τ(q) = 2max(r|sph(q,r)V)

Figure 8 illustrates this concept. The blue line is the object boundary, red line is the mid-axis of the object. If p is a point within the structure and psph(q, r) then the local thickness of point p is given by 2 ∗ r, the diameter of the largest sphere which encloses point p. Since the points on the mid-axes are the center of largest diameter sphere that can be fit within the structure, the local thickness of all the points on the mix-axes are calculated. The mean thickness of the structure is the average of all the local thicknesses calculated for that structure.


where,r = Distance map at point qp = A point within the object

Figure 8.

Thickness calculation of a structure.

Calculating the trabecular separation (Tb.Sp) is similar except the maximum diameter sphere is fit within the marrow space. For trabecular number (Tb.N), the sphere fit within the marrow space is extended all the way to the mid-axes of the adjacent trabeculae.

2.3.2. Algorithm verification

The quantifying algorithm explained and implemented in the previous sections was verified on three different types of structures, a 3D CAD model of regular grid and known dimension with only rods, a similar CAD model with both rods and plates, and finally on μCT images of open cell metal foam structure with 20 pores per inch. The 3D CAD models have an aspect ratio of 1.3 which is the same as vertebral bone [30]. Since the parameters are measured on digitized images, the resolution of the μCT images have a significant effect on the calculated values. The 3D CAD models were imported into MATLAB with varying resolutions, and the set of parameters were calculated for each resolution. The error vs. resolution graph is plotted for each of the parameters for the 3D CAD model (Figure 9). As can be seen from these graphs, as the resolution increases (in other words, the size of voxels decreases) the error becomes small. The other cause of error due to digitization is how well the voxels are aligned with the surface boundary of the 3D geometry.


Figure 9.

Parameters of CAD model in its original orientation (a) Trabecular thickness (b) Trabecular separation (c) Trabecular number (d) Bone volume fraction (e) Bone surface density.

The quantifying parameters were measured on this CAD after rotating it around the x-axis by 5°and then by 30°. The same procedure was repeated on a CAD model with both rods and plates. The results of this is discussed in [11].

The third structure used for verification was a metal foam sample scanned at a resolution of 28.7μm/pixel. The average calculated values of the parameters for this structure are shown in Table 1.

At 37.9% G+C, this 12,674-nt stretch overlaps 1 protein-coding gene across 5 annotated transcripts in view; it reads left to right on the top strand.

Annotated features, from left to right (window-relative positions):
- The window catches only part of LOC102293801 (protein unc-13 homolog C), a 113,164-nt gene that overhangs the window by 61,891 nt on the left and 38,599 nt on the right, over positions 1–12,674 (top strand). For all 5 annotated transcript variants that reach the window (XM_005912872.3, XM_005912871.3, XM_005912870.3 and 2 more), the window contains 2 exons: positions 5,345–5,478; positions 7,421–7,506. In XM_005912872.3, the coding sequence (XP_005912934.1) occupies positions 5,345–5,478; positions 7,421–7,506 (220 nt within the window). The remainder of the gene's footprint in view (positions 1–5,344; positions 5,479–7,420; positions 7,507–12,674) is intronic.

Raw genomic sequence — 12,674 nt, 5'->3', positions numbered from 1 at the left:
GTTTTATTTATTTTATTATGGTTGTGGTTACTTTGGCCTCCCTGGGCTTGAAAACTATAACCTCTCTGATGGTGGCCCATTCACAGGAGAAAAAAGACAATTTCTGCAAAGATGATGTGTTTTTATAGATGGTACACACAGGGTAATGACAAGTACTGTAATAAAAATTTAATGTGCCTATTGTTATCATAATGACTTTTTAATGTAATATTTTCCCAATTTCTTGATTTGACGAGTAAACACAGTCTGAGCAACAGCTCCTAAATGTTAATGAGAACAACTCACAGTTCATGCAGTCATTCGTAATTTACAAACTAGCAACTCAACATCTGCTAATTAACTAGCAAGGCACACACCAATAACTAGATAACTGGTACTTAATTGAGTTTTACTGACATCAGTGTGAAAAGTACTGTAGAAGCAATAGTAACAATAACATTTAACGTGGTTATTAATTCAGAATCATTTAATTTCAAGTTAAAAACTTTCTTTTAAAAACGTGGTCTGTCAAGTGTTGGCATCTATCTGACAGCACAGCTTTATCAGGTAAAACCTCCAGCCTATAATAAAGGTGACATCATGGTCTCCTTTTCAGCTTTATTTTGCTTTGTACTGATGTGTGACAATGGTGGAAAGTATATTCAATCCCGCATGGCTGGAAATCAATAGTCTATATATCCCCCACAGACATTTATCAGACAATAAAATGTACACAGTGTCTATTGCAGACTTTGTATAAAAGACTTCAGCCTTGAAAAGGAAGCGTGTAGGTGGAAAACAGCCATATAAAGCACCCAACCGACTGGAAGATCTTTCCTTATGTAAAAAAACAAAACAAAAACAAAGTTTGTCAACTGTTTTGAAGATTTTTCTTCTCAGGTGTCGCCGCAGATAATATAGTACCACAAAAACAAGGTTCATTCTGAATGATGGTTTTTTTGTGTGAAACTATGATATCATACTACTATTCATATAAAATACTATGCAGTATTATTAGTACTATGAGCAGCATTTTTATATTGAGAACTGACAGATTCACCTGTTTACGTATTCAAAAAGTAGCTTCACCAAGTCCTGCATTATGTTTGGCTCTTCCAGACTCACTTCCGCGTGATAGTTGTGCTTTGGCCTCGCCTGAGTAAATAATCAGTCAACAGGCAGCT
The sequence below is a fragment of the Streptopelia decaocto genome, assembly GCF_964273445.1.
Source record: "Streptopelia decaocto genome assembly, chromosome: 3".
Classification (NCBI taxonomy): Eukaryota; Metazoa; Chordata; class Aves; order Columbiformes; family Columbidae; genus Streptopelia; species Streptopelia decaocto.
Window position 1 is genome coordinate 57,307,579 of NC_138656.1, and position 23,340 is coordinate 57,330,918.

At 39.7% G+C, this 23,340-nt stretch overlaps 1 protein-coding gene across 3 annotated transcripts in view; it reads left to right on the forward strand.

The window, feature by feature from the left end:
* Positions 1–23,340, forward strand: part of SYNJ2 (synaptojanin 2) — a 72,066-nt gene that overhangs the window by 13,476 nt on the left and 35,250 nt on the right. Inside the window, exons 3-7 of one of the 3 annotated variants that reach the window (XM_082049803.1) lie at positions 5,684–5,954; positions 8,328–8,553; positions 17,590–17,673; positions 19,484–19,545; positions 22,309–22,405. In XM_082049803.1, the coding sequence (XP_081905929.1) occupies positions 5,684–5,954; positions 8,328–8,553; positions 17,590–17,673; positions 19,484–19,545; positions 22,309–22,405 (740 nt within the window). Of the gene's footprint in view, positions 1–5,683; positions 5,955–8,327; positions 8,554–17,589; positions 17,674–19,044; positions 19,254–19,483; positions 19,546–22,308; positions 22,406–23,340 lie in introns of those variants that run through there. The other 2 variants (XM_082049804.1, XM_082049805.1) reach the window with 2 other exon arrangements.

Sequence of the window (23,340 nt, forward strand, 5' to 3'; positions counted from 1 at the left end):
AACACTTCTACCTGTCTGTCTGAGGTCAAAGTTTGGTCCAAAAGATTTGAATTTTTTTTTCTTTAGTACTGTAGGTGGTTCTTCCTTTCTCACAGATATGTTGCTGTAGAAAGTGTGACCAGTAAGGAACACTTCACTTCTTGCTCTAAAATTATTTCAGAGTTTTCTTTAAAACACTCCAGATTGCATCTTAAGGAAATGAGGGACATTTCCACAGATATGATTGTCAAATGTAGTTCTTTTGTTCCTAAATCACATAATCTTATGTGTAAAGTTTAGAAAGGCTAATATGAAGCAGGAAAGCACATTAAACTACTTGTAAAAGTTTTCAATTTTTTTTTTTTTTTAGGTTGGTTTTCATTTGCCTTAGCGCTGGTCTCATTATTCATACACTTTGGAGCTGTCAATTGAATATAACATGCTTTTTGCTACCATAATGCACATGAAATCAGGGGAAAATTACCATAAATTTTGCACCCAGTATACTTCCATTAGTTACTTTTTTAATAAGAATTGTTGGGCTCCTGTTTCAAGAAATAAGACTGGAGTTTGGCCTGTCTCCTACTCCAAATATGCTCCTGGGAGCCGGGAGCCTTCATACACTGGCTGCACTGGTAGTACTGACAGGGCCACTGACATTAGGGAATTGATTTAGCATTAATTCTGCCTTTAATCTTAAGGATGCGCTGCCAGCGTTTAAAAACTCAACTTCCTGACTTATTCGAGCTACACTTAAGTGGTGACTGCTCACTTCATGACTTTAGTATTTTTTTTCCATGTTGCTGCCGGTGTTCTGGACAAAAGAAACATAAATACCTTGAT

ParametersCalculated valuesMeasured values% Error
rTb.Th (mm)0.32760.3198-2.4405%
pTb.Th (mm)0.46180.4558-1.3163%
Tb.Sp (mm)0.71180.73122.6532%
Tb.N (mm1 )1.09990.9991-10.08%
BV/TV (%)0.13010.13191.3646%
BS/BV (mm1 )8.32978.42131.0877%

Table 1.

Calculated parameters of the metal foam sample.

To find the accurateness of the results, struts were randomly picked from the metal foam sample. The thickness of these struts were measured by hand by fitting spheres within the struts. To measure the angle, cylinders were fit to the strut and the angle of the axis of the cylinder was taken as the true angle of the strut. These values were then compared to the calculated values from the quantifying algorithm. The metal foam sample has 300 struts in it. To assess the results with a 95% confidence level and within a 5% confidence interval, the sample size was determined to be 169 [42]. Lillefors test for normality was performed on the data sets using the MATLAB’s Statistical toolbox which proved that the both of the data sets come from data which is normally distributed. Thus the verification process shows that the calculated values are within an acceptable range of ±5% of error. It was also concluded that the resolution and the orientation of the scans of the object have significant effect on the calculated values. As the resolution increases the error in the calculated values are generally reduced.

2.4. Lumbar load calculation

The skeleton is a load bearing structure. Skeletal segments are connected to each other by joints of various degrees of freedom. Each joint in the body experiences different amounts of load depending on the type of activity done by the human subject. This subject specific loading data can be used to predict the state of the bone structure with techniques that have been studied, tested and verified to comply to the rules of bone remodeling (2.5). The realistic loading data can be collected by surgically placing the load sensors into the subject’s body at a desired location [31, 32]. But this is not a practical solution to be used as a clinical tool. An alternative solution is to use motion data of the subject to drive a human body model in a musculoskeletal modeling and simulation software like lifemod [43].

2.4.1. Motion capture (MOCAP)